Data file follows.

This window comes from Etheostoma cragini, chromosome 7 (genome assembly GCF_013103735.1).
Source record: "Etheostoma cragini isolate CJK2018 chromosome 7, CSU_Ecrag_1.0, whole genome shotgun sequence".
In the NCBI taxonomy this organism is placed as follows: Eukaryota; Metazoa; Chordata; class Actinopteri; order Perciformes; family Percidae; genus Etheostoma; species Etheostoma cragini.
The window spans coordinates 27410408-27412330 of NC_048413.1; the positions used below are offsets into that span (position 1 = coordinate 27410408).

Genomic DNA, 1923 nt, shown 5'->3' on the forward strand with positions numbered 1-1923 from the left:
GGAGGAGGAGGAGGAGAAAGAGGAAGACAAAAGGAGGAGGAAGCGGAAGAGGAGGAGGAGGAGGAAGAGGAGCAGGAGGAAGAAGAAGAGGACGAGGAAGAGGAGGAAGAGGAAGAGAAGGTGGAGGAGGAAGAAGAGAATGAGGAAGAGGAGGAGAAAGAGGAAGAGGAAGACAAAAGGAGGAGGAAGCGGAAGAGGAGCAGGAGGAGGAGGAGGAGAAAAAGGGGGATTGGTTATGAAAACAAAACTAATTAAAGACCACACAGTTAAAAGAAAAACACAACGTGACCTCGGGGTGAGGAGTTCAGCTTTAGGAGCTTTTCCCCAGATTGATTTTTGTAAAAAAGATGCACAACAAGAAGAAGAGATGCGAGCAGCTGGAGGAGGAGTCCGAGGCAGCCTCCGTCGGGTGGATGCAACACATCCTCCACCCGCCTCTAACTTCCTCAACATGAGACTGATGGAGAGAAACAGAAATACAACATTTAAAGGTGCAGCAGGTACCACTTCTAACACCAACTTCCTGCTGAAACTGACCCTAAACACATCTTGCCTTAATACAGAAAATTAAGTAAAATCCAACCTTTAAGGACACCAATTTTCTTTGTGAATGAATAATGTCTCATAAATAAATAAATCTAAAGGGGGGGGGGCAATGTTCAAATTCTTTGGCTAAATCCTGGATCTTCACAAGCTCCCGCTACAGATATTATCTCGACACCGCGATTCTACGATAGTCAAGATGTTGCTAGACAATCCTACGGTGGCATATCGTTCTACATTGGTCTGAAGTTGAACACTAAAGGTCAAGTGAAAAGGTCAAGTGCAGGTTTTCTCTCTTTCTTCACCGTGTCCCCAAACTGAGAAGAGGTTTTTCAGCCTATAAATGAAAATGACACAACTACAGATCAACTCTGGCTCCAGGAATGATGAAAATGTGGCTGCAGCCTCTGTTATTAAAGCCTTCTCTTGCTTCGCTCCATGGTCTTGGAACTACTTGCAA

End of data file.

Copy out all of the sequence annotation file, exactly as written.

This window comes from Etheostoma cragini, chromosome 7 (genome assembly GCF_013103735.1).
Source record: "Etheostoma cragini isolate CJK2018 chromosome 7, CSU_Ecrag_1.0, whole genome shotgun sequence".
In the NCBI taxonomy this organism is placed as follows: Eukaryota; Metazoa; Chordata; class Actinopteri; order Perciformes; family Percidae; genus Etheostoma; species Etheostoma cragini.
The window spans coordinates 27410408-27412330 of NC_048413.1; the positions used below are offsets into that span (position 1 = coordinate 27410408).

Genomic DNA, 1923 nt, shown 5'->3' on the forward strand with positions numbered 1-1923 from the left:
GGAGGAGGAGGAGGAGAAAGAGGAAGACAAAAGGAGGAGGAAGCGGAAGAGGAGGAGGAGGAGGAAGAGGAGCAGGAGGAAGAAGAAGAGGACGAGGAAGAGGAGGAAGAGGAAGAGAAGGTGGAGGAGGAAGAAGAGAATGAGGAAGAGGAGGAGAAAGAGGAAGAGGAAGACAAAAGGAGGAGGAAGCGGAAGAGGAGCAGGAGGAGGAGGAGGAGAAAAAGGGGGATTGGTTATGAAAACAAAACTAATTAAAGACCACACAGTTAAAAGAAAAACACAACGTGACCTCGGGGTGAGGAGTTCAGCTTTAGGAGCTTTTCCCCAGATTGATTTTTGTAAAAAAGATGCACAACAAGAAGAAGAGATGCGAGCAGCTGGAGGAGGAGTCCGAGGCAGCCTCCGTCGGGTGGATGCAACACATCCTCCACCCGCCTCTAACTTCCTCAACATGAGACTGATGGAGAGAAACAGAAATACAACATTTAAAGGTGCAGCAGGTACCACTTCTAACACCAACTTCCTGCTGAAACTGACCCTAAACACATCTTGCCTTAATACAGAAAATTAAGTAAAATCCAACCTTTAAGGACACCAATTTTCTTTGTGAATGAATAATGTCTCATAAATAAATAAATCTAAAGGGGGGGGGGCAATGTTCAAATTCTTTGGCTAAATCCTGGATCTTCACAAGCTCCCGCTACAGATATTATCTCGACACCGCGATTCTACGATAGTCAAGATGTTGCTAGACAATCCTACGGTGGCATATCGTTCTACATTGGTCTGAAGTTGAACACTAAAGGTCAAGTGAAAAGGTCAAGTGCAGGTTTTCTCTCTTTCTTCACCGTGTCCCCAAACTGAGAAGAGGTTTTTCAGCCTATAAATGAAAATGACACAACTACAGATCAACTCTGGCTCCAGGAATGATGAAAATGTGGCTGCAGCCTCTGTTATTAAAGCCTTCTCTTGCTTCGCTCCATGGTCTTGGAACTACTTGCAA